The 1944 Process

p. 11: In 1944, well before the end of the war but after the tide had turned, a series of international discussions were held at Dumbarton Oaks, Washington DC and Bretton Woods, New Hampshire to design the post-war international security and economic architecture. Governments assembled teams of people with governmental, academic and business backgrounds to engage in sustained discussions aimed at drawing fundamental lessons about the failures of the pre-war cooperation and designing new, more robust institutional arrangements. 

Readers' Guide Comment on "Governments assembled teams of people with governmental, academic and business backgrounds”:   

This history of the 1944 process overstates the role of business at Dumbarton Oaks and at Bretton Woods. The GRI process was not very similar in form or in the selection of participants to the post-World War II negotiations of the United Nations or the Bretton Woods Institutions. 1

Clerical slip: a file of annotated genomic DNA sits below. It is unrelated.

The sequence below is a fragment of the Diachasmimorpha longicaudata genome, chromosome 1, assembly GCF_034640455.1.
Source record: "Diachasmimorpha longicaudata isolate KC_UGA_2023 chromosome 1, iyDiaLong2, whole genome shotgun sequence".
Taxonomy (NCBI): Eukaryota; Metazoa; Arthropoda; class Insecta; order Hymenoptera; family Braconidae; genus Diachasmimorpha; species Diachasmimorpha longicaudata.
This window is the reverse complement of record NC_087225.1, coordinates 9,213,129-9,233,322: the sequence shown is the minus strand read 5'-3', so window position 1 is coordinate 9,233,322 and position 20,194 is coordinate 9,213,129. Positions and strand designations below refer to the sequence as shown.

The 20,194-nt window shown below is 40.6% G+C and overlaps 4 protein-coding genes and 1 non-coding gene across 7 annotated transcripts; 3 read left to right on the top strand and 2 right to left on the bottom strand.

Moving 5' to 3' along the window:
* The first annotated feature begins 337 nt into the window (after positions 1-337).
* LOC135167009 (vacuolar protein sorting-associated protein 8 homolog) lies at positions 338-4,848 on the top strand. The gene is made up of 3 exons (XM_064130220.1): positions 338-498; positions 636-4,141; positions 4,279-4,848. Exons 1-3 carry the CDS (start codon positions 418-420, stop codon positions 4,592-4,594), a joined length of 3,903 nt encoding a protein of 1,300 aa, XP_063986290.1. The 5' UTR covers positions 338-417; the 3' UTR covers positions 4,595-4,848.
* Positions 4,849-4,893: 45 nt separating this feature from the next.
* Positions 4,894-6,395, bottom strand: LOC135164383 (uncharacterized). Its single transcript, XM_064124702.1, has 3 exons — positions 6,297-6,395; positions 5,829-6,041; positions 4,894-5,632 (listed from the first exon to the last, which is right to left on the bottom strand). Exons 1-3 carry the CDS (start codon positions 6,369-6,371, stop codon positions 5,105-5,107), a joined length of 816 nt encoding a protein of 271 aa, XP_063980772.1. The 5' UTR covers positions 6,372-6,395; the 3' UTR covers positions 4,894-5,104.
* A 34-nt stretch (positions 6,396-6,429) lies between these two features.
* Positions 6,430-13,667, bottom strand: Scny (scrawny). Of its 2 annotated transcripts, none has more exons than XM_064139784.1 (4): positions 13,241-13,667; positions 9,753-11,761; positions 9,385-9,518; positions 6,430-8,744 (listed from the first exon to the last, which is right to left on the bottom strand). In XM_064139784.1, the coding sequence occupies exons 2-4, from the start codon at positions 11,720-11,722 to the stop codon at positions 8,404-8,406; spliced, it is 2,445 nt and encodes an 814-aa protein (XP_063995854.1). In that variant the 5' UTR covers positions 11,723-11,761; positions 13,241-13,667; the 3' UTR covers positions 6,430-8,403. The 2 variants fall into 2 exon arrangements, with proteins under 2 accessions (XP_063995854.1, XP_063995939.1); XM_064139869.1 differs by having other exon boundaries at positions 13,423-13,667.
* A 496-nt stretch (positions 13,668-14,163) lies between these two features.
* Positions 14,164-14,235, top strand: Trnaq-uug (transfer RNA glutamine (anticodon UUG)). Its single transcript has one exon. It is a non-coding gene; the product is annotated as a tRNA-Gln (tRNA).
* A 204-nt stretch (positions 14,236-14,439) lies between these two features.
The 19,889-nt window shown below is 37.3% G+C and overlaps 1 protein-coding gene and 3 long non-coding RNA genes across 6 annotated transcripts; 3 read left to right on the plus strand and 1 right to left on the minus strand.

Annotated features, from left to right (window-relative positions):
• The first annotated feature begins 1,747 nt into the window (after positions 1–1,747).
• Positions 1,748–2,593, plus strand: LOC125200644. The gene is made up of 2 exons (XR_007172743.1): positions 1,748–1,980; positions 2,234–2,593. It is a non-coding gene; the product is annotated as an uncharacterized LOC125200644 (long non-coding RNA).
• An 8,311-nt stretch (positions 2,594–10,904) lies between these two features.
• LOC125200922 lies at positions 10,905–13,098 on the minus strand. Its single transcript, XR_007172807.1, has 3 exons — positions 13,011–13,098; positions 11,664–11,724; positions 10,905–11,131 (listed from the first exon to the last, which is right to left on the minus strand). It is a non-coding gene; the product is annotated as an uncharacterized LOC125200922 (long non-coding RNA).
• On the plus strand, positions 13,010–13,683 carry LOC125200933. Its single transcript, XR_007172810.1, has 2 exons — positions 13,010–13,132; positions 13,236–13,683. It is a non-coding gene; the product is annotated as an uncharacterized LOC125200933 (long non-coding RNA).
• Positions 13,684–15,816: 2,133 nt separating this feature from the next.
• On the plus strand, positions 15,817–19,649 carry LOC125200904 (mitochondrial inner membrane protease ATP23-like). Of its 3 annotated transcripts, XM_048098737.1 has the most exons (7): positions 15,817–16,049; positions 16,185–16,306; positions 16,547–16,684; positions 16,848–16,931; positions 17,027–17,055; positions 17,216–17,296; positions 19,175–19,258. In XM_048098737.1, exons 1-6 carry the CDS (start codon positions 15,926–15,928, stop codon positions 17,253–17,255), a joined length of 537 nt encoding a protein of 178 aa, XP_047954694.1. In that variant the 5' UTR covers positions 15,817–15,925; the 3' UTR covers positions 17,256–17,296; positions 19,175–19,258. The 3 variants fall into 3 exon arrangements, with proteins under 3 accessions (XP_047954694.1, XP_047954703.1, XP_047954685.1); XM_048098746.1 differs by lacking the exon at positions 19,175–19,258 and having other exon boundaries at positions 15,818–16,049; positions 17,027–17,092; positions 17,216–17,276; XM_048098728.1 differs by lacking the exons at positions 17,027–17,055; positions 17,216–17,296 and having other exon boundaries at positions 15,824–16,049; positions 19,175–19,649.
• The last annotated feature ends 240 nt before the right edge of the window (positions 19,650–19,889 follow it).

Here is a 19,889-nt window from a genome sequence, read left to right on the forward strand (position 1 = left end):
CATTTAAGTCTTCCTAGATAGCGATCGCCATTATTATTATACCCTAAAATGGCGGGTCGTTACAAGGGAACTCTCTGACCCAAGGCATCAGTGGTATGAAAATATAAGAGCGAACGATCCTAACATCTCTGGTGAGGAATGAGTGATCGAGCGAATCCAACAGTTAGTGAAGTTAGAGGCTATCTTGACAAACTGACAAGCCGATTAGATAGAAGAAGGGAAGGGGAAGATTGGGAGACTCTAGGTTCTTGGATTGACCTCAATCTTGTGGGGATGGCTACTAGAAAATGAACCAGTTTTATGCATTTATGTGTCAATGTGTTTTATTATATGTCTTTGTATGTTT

WEF’s global governance system has been designed by a corporate-selected group of experts, not a nation-state lead process. Those invited to the GRI expert groups and conferences were largely affiliated with the corporate and academic worlds. Many of those not invited into the GRI process may well have views about the future of global decision-making system.     

In today’s world, WEF could have opened up the process with a public web-based comment system. In 1944, the war was still in progress. WEF instead chose to keep the whole process under wraps, as if it were a security matter, until the launch of Everyone’s Business at the completion of the process.

          Related Ideas: the WEF process; participation in the design; previous preparatory processes; democracy; missing issues

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  1. ^ The World Bank and the IMF are collectively called the Bretton Woods Institutions (BWIs) after the New Hampshire town where the final negotiations on their charters were completed.
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